Our world is transforming at a rapid and exponential rate. The adoption rate for new inventions is ever decreasing and requires flexible and responsive organizations with people with the right skills rather than with knowledge. Although, when we look at schools we still see the remains of an industrial age, while we have already moved to an information age and now about to enter the age of creativity. This is not so in schools, students are still sitting in rows like factory lines and only required to come up with a single right answer as provided by the teacher.
Teachers are no longer the owners of the “well of information”. Information is abundant and it is a challenge to deal with that. Creativity is needed to come up with new approaches and insights. That’s what our children will need when they enter the market. Many schools know that they will have to do something with 21st century skills but very few are successful in making it happen.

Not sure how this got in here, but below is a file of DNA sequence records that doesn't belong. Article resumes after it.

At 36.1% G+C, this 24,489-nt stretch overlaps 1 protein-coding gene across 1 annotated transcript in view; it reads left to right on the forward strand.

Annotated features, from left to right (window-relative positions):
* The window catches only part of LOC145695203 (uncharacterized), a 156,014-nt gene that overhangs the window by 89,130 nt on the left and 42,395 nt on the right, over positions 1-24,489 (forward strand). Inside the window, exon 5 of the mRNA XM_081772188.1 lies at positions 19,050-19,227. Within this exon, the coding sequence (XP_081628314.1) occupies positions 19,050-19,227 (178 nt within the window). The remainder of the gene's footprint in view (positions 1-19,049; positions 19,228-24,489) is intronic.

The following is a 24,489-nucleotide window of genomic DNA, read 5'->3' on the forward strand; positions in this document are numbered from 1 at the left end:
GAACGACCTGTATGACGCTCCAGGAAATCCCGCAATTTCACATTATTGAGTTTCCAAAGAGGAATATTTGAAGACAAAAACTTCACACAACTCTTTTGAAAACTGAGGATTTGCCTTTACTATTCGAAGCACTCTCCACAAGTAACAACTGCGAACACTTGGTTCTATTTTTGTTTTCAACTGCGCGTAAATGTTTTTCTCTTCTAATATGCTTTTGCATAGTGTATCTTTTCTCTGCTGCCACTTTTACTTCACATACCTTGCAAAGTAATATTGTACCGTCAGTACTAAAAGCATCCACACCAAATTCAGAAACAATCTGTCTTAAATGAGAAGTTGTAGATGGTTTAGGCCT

EduScrum, a framework adapted from Scrum, has already baked in some of the 21st century skills and can provide guidance for other skills to be used. A shift is needed to help students to develop as human beings, and let them make progress in their personal qualities.
As Jeff Sutherland, one of the founding fathers of Scrum, recently said at Scrum Day Germany where the students from a Dutch college shared their experiences with EduScrum; “there’s millions of children sitting in rows just hoping to get out of the ‘class’ and these kids (EduScrum students) are gonna free the children of the world”.